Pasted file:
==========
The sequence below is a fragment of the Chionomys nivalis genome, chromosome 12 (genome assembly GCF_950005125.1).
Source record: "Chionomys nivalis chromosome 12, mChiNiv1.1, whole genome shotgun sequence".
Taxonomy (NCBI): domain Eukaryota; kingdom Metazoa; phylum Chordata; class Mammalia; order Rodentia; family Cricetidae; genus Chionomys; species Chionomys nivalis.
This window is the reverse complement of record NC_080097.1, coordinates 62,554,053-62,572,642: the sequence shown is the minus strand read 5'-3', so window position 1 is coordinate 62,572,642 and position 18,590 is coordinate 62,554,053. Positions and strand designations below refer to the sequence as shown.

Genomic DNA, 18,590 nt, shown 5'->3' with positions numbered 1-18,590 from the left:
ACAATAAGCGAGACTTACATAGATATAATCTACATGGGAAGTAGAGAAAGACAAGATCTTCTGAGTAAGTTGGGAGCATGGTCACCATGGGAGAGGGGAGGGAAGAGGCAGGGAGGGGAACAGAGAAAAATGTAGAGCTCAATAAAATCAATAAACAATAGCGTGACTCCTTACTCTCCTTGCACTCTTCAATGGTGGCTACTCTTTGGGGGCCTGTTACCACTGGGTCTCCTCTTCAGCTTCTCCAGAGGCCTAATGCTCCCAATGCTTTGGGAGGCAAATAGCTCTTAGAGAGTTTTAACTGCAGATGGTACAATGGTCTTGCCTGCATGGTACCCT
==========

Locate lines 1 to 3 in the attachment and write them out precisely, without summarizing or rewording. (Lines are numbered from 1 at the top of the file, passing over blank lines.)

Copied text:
The sequence below is a fragment of the Chionomys nivalis genome, chromosome 12 (genome assembly GCF_950005125.1).
Source record: "Chionomys nivalis chromosome 12, mChiNiv1.1, whole genome shotgun sequence".
Taxonomy (NCBI): domain Eukaryota; kingdom Metazoa; phylum Chordata; class Mammalia; order Rodentia; family Cricetidae; genus Chionomys; species Chionomys nivalis.